Recombinant Human CD300e/LMIR6 Fc Chimera Protein, CF Summary
|Human CD300e/LMIR6 |
Accession # Q496F6.2
CF stands for Carrier Free (CF). We typically add Bovine Serum Albumin (BSA) as a carrier protein to our recombinant proteins. Adding a carrier protein enhances protein stability, increases shelf-life, and allows the recombinant protein to be stored at a more dilute concentration. The carrier free version does not contain BSA.
In general, we advise purchasing the recombinant protein with BSA for use in cell or tissue culture, or as an ELISA standard. In contrast, the carrier free protein is recommended for applications, in which the presence of BSA could interfere.
|Formulation||Lyophilized from a 0.2 μm filtered solution in Tris and NaCl.|
|Reconstitution||Reconstitute at 200 μg/mL in PBS.|
|Shipping||The product is shipped at ambient temperature. Upon receipt, store it immediately at the temperature recommended below.|
|Stability & Storage:||Use a manual defrost freezer and avoid repeated freeze-thaw cycles.
Measured by its ability to inhibit anti-CD3 antibody induced IFN-gamma secretion by human T cells. The ED50 for this effect is 0.6-6.0 μg/mL.
2 μg/lane of Recombinant Human CD300e/LMIR6 Fc Chimera Protein (10479-CD) was resolved with SDS-PAGE under reducing (R) and non-reducing (NR) conditions and visualized by Coomassie® Blue staining, showing bands at 45-58 kDa/106-125 kDa (non-reducible dimer) and 106-125 kDa, respectively.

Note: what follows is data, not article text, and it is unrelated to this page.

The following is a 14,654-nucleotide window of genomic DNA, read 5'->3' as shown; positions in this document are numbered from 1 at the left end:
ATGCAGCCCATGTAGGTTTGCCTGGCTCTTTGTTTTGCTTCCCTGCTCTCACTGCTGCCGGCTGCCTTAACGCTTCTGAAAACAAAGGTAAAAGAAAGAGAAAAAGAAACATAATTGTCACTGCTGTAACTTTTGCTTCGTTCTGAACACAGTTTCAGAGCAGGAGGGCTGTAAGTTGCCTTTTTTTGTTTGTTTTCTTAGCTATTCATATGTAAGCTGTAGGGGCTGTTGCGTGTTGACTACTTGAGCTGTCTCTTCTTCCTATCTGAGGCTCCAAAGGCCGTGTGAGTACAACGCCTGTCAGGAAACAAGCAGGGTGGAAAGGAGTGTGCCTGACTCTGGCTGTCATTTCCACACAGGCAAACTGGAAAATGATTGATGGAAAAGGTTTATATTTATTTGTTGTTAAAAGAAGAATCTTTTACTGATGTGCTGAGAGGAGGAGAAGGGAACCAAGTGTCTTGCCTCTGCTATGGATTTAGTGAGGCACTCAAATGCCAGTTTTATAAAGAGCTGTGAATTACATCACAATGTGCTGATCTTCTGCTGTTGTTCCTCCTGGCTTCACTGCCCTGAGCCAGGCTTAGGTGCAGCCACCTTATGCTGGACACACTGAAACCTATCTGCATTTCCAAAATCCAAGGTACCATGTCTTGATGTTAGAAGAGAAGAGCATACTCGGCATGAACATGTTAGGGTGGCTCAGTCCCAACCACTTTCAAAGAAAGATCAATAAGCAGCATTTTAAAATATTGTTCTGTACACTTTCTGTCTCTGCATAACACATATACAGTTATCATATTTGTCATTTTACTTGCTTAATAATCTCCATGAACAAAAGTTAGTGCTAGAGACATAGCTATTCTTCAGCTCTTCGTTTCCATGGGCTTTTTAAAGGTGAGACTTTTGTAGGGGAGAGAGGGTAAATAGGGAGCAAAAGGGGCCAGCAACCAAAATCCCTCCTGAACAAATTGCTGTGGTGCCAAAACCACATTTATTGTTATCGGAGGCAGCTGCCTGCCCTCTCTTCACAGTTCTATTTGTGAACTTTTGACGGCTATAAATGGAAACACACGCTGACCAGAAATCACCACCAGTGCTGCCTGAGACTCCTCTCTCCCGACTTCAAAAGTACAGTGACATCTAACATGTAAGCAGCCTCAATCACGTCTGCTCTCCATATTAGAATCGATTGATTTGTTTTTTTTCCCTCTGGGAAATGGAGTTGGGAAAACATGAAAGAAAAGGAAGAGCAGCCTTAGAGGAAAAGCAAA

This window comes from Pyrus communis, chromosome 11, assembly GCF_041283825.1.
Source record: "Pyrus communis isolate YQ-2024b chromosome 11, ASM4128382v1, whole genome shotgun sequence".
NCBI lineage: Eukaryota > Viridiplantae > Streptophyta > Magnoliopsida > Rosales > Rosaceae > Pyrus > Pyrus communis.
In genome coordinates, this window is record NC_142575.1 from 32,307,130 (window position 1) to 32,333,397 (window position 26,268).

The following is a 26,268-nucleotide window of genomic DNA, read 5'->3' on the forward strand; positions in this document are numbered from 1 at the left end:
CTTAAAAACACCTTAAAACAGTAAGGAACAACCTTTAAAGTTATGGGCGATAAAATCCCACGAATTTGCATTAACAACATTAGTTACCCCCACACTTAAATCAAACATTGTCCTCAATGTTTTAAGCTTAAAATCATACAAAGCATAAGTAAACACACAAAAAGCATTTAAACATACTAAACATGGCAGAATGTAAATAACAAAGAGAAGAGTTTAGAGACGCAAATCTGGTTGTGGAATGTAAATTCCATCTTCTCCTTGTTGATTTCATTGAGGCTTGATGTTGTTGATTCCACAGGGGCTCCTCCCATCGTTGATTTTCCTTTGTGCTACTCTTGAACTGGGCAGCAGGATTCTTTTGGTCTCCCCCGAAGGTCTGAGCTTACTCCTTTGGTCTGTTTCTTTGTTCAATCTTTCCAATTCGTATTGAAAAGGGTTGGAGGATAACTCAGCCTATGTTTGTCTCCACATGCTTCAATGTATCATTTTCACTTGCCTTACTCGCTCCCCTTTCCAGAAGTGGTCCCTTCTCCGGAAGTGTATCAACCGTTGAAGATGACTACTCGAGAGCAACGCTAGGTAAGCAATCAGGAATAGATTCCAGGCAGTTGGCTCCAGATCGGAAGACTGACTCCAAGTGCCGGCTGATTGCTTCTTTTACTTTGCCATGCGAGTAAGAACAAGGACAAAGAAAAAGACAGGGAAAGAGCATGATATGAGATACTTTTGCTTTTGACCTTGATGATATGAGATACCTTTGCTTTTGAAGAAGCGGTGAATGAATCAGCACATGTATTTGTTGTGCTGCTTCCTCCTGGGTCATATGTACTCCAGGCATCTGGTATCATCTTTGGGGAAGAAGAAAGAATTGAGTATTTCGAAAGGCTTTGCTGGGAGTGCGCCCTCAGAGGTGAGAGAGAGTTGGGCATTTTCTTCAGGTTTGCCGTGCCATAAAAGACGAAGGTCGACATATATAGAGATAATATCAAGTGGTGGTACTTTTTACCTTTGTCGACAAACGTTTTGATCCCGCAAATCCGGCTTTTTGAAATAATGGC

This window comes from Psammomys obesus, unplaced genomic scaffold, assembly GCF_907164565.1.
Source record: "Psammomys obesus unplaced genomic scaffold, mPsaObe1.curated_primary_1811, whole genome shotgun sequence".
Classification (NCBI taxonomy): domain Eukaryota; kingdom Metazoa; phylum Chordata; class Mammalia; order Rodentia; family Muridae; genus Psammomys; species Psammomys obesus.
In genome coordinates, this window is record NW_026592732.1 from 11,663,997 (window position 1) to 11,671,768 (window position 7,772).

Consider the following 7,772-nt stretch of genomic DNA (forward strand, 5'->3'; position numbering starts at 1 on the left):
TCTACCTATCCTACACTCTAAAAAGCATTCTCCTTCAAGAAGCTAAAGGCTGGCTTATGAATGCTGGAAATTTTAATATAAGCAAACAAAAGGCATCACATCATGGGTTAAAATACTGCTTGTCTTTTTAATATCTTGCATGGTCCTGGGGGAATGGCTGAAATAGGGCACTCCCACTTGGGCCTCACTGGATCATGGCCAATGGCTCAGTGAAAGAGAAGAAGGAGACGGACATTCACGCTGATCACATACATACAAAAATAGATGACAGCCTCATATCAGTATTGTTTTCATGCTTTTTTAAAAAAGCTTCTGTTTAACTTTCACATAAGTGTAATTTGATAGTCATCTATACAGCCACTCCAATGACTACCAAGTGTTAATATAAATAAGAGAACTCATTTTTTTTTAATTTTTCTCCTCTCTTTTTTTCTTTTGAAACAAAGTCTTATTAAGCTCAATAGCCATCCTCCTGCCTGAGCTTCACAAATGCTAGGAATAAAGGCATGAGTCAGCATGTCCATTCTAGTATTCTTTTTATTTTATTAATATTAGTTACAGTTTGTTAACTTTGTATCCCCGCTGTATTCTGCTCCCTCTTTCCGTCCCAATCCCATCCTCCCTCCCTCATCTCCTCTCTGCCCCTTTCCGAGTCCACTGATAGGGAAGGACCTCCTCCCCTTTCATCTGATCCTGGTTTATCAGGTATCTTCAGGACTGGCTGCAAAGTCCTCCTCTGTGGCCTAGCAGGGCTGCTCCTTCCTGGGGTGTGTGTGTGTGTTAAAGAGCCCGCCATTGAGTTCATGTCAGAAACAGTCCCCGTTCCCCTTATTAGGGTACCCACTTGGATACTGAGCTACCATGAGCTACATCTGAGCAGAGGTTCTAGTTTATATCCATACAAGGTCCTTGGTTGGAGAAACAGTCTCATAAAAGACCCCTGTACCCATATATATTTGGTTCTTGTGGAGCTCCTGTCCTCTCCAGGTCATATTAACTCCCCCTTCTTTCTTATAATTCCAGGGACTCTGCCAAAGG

CD300e, also known as LMIR6, IREM-2, and CMRF35-like 2 (CLM-2), is an approximately 35-kDa type I transmembrane glycoprotein in the LMIR family of immune regulatory proteins (1). It consists of a 156 amino acid (aa) extracellular domain (ECD), a 21 aa transmembrane segment, and an 11 aa cytoplasmic stub (2). The ECD contains an Ig-like V-type domain with a single disulfide bond and an N-linked glycosylation site. Within the ECD, human CD300e shares 57% sequence identity with mouse and rat CD300e. Its transmembrane segment contains a charged lysine residue which mediates CD300e association with the signaling adaptor molecule DAP12 and enables CD300e to function as an activating receptor (2, 3, 5). The ligand of CD300e is unknown; sphingomyelin has been demonstrated to bind human and mouse CD300e (5). CD300e is highly expressed on intermediate and non-classical monocytes, and myeloid dendritic cells (3, 4). CD300e on monocytes from HIV-infected patients under cART is correlated with markers of disease progression and immune inflammation (6). The cross-linking of CD300e enhances LPS-mediated cytokine production by monocytes, enhancing TNF-alpha production while no enhancement is observed on IL-1 beta, IL-6 and IL-10 (7). Our in-house data indicate that CD300e inhibits T cell activation, including anti-CD3-induced IL-2 and IFN-gamma secretion.
- Clark, G.J. et al. (2009) Trends Immunol. 30:209.
- Chung, D.H. et al. (2003) J. Immunol. 141:6541.
- Aguilar, H. et al. (2004) J. Immunol. 173:6703.
- Brckalo, T. et al. (2010) Eur. J. Immunol. 40:722.
- Isobe, M. et al. (2018) J. Biol. Chem. 293:3793.
- Vitalle, J. et al. (2017) Front. Immunol. 8:836.
- Zenarruzabeitia O. et al. (2016) Sci Rep. 6:32693.
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